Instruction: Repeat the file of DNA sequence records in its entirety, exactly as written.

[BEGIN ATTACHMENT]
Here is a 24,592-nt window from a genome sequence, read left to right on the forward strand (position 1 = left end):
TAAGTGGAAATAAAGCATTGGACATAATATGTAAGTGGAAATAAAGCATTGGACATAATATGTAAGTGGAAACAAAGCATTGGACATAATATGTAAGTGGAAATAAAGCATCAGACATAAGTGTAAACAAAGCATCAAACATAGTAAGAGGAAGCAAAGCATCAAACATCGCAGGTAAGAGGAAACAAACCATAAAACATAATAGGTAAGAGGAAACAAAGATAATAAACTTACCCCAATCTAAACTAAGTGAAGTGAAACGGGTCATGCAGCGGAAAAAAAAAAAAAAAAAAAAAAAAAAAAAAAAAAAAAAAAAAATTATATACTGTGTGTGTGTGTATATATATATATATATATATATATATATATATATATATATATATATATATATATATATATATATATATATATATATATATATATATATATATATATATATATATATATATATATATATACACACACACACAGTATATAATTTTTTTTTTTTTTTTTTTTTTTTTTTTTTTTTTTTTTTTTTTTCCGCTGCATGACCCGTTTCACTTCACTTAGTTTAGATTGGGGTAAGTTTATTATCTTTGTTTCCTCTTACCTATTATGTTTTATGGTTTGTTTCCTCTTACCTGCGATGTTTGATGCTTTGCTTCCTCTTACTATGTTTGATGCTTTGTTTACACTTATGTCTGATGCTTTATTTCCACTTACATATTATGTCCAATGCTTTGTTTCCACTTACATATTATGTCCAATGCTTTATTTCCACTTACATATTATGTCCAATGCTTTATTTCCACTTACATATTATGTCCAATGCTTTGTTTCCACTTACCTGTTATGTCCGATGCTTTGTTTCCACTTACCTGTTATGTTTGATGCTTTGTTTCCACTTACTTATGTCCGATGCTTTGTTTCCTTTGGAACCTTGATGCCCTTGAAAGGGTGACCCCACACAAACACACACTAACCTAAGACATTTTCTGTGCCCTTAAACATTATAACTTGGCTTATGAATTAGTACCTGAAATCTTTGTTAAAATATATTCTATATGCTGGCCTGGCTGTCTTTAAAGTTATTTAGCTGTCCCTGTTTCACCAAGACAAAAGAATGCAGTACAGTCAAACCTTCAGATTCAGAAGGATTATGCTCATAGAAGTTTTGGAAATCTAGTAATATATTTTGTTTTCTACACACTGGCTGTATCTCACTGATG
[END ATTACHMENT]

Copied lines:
Here is a 24,592-nt window from a genome sequence, read left to right on the forward strand (position 1 = left end):
TAAGTGGAAATAAAGCATTGGACATAATATGTAAGTGGAAATAAAGCATTGGACATAATATGTAAGTGGAAACAAAGCATTGGACATAATATGTAAGTGGAAATAAAGCATCAGACATAAGTGTAAACAAAGCATCAAACATAGTAAGAGGAAGCAAAGCATCAAACATCGCAGGTAAGAGGAAACAAACCATAAAACATAATAGGTAAGAGGAAACAAAGATAATAAACTTACCCCAATCTAAACTAAGTGAAGTGAAACGGGTCATGCAGCGGAAAAAAAAAAAAAAAAAAAAAAAAAAAAAAAAAAAAAAAAAAATTATATACTGTGTGTGTGTGTATATATATATATATATATATATATATATATATATATATATATATATATATATATATATATATATATATATATATATATATATATATATATATATATATATATATATATATATATATATACACACACACACAGTATATAATTTTTTTTTTTTTTTTTTTTTTTTTTTTTTTTTTTTTTTTTTTTCCGCTGCATGACCCGTTTCACTTCACTTAGTTTAGATTGGGGTAAGTTTATTATCTTTGTTTCCTCTTACCTATTATGTTTTATGGTTTGTTTCCTCTTACCTGCGATGTTTGATGCTTTGCTTCCTCTTACTATGTTTGATGCTTTGTTTACACTTATGTCTGATGCTTTATTTCCACTTACATATTATGTCCAATGCTTTGTTTCCACTTACATATTATGTCCAATGCTTTATTTCCACTTACATATTATGTCCAATGCTTTATTTCCACTTACATATTATGTCCAATGCTTTGTTTCCACTTACCTGTTATGTCCGATGCTTTGTTTCCACTTACCTGTTATGTTTGATGCTTTGTTTCCACTTACTTATGTCCGATGCTTTGTTTCCTTTGGAACCTTGATGCCCTTGAAAGGGTGACCCCACACAAACACACACTAACCTAAGACATTTTCTGTGCCCTTAAACATTATAACTTGGCTTATGAATTAGTACCTGAAATCTTTGTTAAAATATATTCTATATGCTGGCCTGGCTGTCTTTAAAGTTATTTAGCTGTCCCTGTTTCACCAAGACAAAAGAATGCAGTACAGTCAAACCTTCAGATTCAGAAGGATTATGCTCATAGAAGTTTTGGAAATCTAGTAATATATTTTGTTTTCTACACACTGGCTGTATCTCACTGATG